For the crucial role of Nada the filmmaker cast professional wrestler Roddy Piper, whom he met at WrestleMania III earlier in 1987. For Carpenter it was an easy choice: "Unlike most Hollywood actors, Roddy has life written all over him." Carpenter was impressed with Keith David's performance in The Thing and needed someone "who wouldn't be a traditional sidekick, but could hold his own." To this end, Carpenter wrote the role of Frank specifically for Keith David.
They Live was shot in eight weeks during March and April 1988, principally on location in downtown L.A., with a budget only slightly greater than $3 million. One of the highlights of the film is a five-and-a-half minute alley fight between David and Piper over a pair of the special sunglasses. Carpenter recalls that the fight took three weeks to rehearse: "It was an incredibly brutal and funny fight, along the lines of the slugfest between John Wayne and Victor McLaglen in The Quiet Man."
The film opened on November 4, 1988, and debuted at #1 at the North American box office grossing $4.8 million during its opening weekend. The film spent two weeks in the top ten. The film had a total domestic gross of $13,008,928. Carpenter is on record as attributing the film's initial commercial failure to the hypothesis that those "who go to the movies in vast numbers these days don't want to be enlightened". The film's original release date, advertised in promotional material as October 21, 1988, was pushed back two weeks to avoid direct competition with Halloween 4: The Return of Michael Myers (coincidentally, a sequel to a Carpenter film).
On November 6, 2012, Shout! Factory released a Collector's Edition of the film on both DVD and Blu-ray.
Rotten Tomatoes gave the film an approval rating of 85% based on 59 reviews; the average rating is 7.2/10. The website's critical consensus reads: "A politically subversive blend of horror and sci fi, They Live is an underrated genre film from John Carpenter." Metacritic gave the film a weighted average rating of 52 out of 100, based on 10 reviews, indicating "mixed or average reviews".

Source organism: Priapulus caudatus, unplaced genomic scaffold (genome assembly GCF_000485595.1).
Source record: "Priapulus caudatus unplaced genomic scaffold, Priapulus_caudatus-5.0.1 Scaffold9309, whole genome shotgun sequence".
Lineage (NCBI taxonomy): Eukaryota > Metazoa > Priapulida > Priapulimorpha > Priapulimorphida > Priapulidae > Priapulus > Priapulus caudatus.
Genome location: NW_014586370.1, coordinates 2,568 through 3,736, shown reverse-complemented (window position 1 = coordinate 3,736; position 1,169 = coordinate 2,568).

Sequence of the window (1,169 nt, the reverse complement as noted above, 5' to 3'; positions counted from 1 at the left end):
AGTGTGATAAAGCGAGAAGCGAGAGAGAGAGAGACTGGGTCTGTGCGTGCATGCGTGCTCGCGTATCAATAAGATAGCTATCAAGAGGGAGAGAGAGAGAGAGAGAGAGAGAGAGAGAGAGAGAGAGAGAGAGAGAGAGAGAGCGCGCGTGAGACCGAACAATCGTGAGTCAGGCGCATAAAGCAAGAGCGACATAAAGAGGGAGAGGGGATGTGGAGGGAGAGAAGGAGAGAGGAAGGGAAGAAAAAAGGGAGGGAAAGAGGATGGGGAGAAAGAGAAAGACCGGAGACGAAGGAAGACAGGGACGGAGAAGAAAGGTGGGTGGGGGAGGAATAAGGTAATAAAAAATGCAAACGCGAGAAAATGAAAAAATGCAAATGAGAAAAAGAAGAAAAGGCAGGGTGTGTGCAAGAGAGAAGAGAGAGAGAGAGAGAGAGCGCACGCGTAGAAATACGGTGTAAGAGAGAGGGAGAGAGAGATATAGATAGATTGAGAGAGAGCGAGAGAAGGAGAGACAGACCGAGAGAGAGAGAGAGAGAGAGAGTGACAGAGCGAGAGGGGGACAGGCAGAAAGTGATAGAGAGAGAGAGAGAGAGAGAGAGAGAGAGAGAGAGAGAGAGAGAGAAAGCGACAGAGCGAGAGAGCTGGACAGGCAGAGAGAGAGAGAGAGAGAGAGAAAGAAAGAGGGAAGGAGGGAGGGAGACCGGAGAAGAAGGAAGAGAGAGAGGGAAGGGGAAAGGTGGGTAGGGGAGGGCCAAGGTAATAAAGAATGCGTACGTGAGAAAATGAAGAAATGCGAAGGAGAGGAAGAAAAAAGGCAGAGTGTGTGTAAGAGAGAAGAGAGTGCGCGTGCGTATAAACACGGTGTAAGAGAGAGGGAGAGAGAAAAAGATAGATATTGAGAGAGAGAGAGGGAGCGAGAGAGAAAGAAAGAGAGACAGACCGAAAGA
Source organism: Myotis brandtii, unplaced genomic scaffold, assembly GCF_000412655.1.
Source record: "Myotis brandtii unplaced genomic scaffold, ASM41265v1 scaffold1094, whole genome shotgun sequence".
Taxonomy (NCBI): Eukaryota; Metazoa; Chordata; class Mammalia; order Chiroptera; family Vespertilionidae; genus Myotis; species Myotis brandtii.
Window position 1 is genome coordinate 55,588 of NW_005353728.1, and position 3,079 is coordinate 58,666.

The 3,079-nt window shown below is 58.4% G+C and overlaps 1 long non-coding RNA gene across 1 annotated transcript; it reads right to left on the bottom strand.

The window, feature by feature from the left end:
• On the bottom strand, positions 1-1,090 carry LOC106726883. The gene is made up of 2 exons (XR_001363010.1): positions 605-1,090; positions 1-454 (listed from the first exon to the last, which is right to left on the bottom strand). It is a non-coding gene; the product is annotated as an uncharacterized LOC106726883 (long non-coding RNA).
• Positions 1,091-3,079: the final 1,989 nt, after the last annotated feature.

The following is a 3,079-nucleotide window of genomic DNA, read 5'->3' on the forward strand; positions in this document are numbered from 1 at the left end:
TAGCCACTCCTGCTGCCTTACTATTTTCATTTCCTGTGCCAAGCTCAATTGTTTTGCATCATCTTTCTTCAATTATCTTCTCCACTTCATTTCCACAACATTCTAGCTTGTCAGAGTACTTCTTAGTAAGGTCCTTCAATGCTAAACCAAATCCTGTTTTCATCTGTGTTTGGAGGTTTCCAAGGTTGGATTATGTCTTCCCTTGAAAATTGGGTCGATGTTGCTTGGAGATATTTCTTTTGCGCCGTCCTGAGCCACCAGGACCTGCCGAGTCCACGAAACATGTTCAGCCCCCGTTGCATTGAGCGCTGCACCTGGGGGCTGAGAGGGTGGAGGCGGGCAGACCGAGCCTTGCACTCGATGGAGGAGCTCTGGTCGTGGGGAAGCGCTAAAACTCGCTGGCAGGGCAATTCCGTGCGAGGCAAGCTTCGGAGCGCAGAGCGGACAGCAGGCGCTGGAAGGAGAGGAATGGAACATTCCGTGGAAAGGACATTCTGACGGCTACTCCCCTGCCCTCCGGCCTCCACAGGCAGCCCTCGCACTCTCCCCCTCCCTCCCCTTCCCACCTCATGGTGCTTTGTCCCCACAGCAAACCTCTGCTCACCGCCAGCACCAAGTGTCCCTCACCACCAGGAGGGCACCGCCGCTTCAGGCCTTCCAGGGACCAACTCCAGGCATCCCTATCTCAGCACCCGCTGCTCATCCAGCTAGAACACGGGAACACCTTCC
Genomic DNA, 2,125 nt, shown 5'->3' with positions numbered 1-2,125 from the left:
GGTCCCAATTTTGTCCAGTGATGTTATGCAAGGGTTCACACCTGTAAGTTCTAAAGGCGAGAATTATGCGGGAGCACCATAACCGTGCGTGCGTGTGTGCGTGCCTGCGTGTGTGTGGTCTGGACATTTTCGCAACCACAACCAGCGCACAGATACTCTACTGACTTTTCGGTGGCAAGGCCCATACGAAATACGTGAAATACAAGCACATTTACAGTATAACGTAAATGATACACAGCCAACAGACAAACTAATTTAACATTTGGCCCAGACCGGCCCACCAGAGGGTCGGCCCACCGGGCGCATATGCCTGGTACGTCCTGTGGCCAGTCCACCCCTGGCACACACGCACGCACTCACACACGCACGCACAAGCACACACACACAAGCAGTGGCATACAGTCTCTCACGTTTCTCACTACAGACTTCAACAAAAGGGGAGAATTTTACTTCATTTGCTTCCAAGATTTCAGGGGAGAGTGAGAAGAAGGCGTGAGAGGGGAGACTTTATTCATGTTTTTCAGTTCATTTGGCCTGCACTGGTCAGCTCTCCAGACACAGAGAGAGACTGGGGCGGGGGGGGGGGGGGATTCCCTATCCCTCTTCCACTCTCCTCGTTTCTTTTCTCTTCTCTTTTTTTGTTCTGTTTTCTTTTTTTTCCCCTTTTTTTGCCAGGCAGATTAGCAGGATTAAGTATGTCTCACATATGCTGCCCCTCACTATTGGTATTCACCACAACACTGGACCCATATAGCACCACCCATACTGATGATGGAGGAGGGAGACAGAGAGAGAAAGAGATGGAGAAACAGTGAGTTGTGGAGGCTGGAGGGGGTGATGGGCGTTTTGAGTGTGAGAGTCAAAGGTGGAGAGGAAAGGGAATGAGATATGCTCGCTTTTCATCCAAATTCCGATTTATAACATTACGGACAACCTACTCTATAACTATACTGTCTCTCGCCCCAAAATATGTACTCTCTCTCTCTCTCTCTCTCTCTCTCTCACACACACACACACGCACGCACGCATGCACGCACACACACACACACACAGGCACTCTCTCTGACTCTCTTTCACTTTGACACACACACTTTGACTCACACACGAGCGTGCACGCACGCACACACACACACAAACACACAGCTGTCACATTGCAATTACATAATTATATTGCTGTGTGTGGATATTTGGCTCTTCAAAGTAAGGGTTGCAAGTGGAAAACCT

In his review for the Chicago Reader, Jonathan Rosenbaum wrote, "Carpenter's wit and storytelling craft make this fun and watchable, although the script takes a number of unfortunate shortcuts, and the possibilities inherent in the movie's central conceit are explored only cursorily." Jay Carr, writing for The Boston Globe, said "[O]nce Carpenter delivers his throwback-to-the-'50s visuals, complete with plump little B-movie flying saucers, and makes his point that the rich are fascist fiends, They Live starts running low on imagination and inventiveness", but felt that "as sci-fi horror comedy, They Live, with its wake-up call to the world, is in a class with Terminator and RoboCop, even though its hero doesn't sport bionic biceps". AllMovie contributor Paul Brenner gave the film three and a half out of five stars.
In her review for The New York Times, Janet Maslin wrote, "Since Mr. Carpenter seems to be trying to make a real point here, the flatness of They Live is doubly disappointing. So is its crazy inconsistency, since the film stops trying to abide even by its own game plan after a while." Richard Harrington wrote in The Washington Post, "it's just John Carpenter as usual, trying to dig deep with a toy shovel. The plot for They Live is full of black holes, the acting is wretched, the effects are second-rate. In fact, the whole thing is so preposterous it makes V look like Masterpiece Theatre." Rick Groen, in The Globe and Mail, wrote, "the movie never gets beyond the pop Orwell premise. The social commentary wipes clean with a dry towelette – it's not intrusive and not pedantic, just lighter-than-air."